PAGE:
Art & Design Interiors & Design

Every Stitch Counts: Q&A with Leather Artisan Bill Amberg

One of the world’s foremost leather designers, Bill Amberg talks to Luxury Defined about his enduring passion for this most elegant and versatile of materials, and how his latest line incorporates digital printing

Bill Amberg has spent more than 30 years crafting accessories and interior design wares for individual and commercial clients around the world. Chosen by many of the world’s foremost architects and designers, including David Chipperfield and Adam Hunter, he’s the man to contact if you’re considering installing a leather banquette, some paneling, or even flooring in your own home.

Leather artisan Bill Amberg in his studio in west London. Banner image: David Cleveland

You’ve spent your whole career working with leather. When did you fall in love with it?

When I first touched it, I think. We were a really arty-crafty household. My father, my grandfather, and my mum were always making things, and I was encouraged to do the same. I did woodwork, and made things in metal, but the day my mum, an architect, brought home some leather remnants for me to stitch, was really the start of something new. I connected with it on a deeper level, and was fascinated by its versatility, endurance, and beauty.

Bill Amberg has worked for high-profile private and commercial clients, including a lecture theater at London's Royal Academy. Image: Simon Menges

Did you have any formal training?

Turning my passion into a career was an organic process. After I left school, I did some apprenticeships in leatherwork and then went traveling, working in shoe-repair shops throughout Australia and New Zealand. I realized that learning on the job wasn’t going to give me the finesse I desired, so I trained with Gay Wilson, at Canberra University, who was extremely rigorous about technique, and who really opened my mind to the infinite possibilities of working with leather. People tend to think of leather in terms of fashion accessories, but if you go back through history you’ll see that it was used for flooring, desks, lamps, book binding, and more. It can be shiny or silky, grainy or smooth; it can look like bronze or wood; it can be gilded or burnished; and it can be painted or printed. I never stop learning about and being amazed by it.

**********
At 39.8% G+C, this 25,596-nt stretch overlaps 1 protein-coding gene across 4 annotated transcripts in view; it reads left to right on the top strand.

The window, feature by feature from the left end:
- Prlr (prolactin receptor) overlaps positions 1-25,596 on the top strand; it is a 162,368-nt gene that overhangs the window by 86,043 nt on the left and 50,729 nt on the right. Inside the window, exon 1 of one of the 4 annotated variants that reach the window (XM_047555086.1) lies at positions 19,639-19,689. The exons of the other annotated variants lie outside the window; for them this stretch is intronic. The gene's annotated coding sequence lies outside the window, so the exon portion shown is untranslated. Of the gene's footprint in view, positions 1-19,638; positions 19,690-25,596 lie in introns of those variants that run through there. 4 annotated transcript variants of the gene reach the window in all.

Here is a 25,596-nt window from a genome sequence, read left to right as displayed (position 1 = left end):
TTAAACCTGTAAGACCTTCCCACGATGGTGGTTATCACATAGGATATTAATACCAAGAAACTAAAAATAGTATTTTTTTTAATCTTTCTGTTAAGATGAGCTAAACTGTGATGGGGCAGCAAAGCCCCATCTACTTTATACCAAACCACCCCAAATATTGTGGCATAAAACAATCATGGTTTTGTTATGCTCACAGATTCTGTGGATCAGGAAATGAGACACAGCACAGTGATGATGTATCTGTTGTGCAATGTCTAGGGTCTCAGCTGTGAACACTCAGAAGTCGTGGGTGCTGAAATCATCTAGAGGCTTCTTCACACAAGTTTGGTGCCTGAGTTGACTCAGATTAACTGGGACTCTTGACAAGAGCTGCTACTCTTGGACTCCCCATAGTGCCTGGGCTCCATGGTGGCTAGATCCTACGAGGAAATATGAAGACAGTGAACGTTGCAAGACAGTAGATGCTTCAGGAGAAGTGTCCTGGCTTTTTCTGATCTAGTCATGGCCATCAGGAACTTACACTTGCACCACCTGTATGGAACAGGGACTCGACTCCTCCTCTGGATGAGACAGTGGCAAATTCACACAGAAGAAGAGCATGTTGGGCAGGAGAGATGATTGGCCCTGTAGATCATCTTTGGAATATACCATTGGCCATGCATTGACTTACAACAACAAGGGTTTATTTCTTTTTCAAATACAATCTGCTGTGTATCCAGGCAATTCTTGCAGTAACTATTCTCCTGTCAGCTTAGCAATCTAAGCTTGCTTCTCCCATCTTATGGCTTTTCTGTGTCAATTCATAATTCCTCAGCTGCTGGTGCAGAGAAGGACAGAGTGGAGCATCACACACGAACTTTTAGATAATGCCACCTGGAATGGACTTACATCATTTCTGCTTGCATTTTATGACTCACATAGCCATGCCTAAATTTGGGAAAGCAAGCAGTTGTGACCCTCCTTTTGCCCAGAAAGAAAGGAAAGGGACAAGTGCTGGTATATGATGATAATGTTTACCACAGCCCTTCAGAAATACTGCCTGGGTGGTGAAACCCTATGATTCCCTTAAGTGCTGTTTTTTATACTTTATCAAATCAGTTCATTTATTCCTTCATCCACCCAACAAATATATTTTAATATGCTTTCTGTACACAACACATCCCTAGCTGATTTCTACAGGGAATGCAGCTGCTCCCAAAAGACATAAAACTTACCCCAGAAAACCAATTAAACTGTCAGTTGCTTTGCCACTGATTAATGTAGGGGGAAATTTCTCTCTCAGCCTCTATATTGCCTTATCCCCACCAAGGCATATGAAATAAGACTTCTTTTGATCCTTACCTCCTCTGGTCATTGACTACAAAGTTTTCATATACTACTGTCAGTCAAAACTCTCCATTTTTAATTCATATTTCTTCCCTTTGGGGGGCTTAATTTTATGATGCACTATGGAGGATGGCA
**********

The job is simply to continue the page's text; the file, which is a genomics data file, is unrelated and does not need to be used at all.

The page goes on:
My aesthetic is simple and strong; elegant and timeless. I look to create pieces that will be loved through the generations rather than designing for fads or fashions

In the 1980s, your name was synonymous with luxury bags, but today your designs are more likely to be found in the home. How did you make this transition?

I came back to the UK in the ’80s and started my own studio. I really wanted to develop new ways of working with leather, so I started to work with architects—initially on furniture but then, in 1986, I designed my first leather floor. The inspiration for that came from seeing a photograph of Joseph Beuys—one of my favorite artists—in his studio, surrounded by leather and working on a leather floor. It really triggered something in me.